Women in the workplace: Sheryl Sandberg on negotiating our worth
A post on Reddit's TwoXChromosomes is bringing attention back to the wage gap and the role that salary negotiation can play. The post, written by a hiring manager for a multinational tech company, shares insights about the different ways men and women negotiate (or don't negotiate) for better pay.
Our process, despite the pay gap, is identical for men and women. We start with phone interviews, and move into a personal and technical interview. Once a candidate passes both of those, we start salary negotiations. This is where the women seem to come in last.
The reason they don't keep up, from where I sit, is simple. Often, a woman will enter the salary negotiation phase and I'll tell them a number will be sent to them in a couple days. Usually we start around $45k for an entry level position. 50% to 60% of the women I interview simply take this offer. It's insane, I already know I can get authorization for more if you simply refuse. Inversely, almost 90% of the men I interview immediately ask for more upon getting the offer.
The next major mistake happens with how they ask for more. In general, the women I have negotiated with will say 45k is not enough and they need more, but not give a number. I will then usually give a nominal bump to 48k or 50k. Company policy wont let me bump more than 5k over the initial offer unless they specifically request more. On the other hand, men more frequently will come back with a number along the lines of 65k to 75k, and I will be forced to negotiate down from there. After this phase, almost all women will take the offer or move on to somewhere else, not knowing they could have gotten more if they asked.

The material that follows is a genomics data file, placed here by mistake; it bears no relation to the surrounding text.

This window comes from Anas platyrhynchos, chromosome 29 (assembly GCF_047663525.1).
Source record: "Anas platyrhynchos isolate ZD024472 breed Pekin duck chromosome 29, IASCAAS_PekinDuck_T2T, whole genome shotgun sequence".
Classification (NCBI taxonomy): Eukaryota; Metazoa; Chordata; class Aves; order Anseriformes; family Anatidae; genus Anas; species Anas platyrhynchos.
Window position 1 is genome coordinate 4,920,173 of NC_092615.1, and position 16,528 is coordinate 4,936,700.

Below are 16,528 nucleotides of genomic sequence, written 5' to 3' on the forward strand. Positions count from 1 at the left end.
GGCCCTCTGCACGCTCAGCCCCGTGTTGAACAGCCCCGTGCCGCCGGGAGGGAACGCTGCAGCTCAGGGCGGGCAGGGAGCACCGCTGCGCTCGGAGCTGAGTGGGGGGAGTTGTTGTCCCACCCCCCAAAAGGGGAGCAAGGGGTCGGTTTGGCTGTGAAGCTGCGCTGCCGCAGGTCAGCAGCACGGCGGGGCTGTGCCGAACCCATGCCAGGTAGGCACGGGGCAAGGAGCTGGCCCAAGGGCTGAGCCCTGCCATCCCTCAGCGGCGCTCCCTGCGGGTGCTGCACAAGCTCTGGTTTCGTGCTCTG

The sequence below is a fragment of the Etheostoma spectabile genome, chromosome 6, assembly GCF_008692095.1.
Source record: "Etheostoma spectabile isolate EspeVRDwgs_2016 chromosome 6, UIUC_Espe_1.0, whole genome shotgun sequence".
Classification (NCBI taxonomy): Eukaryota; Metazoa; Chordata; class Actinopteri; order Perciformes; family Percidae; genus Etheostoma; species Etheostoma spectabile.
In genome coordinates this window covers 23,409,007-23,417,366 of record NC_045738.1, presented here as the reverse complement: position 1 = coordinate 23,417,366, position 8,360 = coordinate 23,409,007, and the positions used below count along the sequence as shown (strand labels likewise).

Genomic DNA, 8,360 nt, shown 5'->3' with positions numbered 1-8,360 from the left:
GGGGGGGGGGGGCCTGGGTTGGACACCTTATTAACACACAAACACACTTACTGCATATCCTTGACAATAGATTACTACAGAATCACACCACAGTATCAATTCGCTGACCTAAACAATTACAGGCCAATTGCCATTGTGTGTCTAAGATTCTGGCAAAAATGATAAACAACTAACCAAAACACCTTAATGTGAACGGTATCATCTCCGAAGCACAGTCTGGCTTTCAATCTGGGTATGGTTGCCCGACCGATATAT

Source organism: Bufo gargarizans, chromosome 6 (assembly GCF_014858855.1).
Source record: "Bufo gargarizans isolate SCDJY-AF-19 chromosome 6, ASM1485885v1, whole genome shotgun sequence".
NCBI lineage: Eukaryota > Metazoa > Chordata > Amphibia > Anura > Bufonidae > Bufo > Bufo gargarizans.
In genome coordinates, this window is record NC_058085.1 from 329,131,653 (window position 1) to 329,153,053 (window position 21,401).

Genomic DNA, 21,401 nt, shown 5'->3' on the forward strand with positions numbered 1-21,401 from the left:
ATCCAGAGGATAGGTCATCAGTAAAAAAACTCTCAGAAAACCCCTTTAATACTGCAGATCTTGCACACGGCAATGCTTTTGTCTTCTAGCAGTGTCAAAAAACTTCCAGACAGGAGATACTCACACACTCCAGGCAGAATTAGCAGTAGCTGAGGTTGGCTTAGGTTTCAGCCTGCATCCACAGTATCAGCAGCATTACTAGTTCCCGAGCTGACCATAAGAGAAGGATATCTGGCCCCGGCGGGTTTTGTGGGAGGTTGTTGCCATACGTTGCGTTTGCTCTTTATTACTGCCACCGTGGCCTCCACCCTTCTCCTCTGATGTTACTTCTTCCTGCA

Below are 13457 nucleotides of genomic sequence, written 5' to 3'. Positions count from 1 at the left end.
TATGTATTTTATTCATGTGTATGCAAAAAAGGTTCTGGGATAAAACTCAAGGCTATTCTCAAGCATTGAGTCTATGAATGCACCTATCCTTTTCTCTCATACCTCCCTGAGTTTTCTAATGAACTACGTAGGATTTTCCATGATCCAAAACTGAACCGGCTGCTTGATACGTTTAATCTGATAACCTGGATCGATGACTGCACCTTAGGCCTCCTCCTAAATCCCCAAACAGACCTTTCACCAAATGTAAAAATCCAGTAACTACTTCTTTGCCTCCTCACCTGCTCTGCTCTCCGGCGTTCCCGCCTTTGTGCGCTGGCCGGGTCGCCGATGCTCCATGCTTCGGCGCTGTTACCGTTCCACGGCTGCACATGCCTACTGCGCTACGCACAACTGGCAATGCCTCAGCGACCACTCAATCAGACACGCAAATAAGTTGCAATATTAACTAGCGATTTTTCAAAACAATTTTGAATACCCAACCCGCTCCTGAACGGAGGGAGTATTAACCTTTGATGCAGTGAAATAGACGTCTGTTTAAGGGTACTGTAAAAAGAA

At the end, most of the women I hire make between 45k and 50k, whereas the men make between 60k and 70k. Even more crazy, they ask for raises far less often, so the disparity only grows.
This is a critically important issue, but it's not enough to identify the problem and "mansplain" how women should just get out there and demand higher salaries. There are big, underlying reasons why women aren't already doing this and we need to be working to identify and change the way men and women are socialized to understand and express their own worth.
Sheryl Sandberg, Facebook COO and one of the most successful Jewish women in business, gave a superb TED talk on why we have too few women leaders and the underlying reasons why men and women act differently in the workplace.
What has your experience been with salary negotiations? What advice would you give your daughter? Where do you see opportunities in your own life to bring change?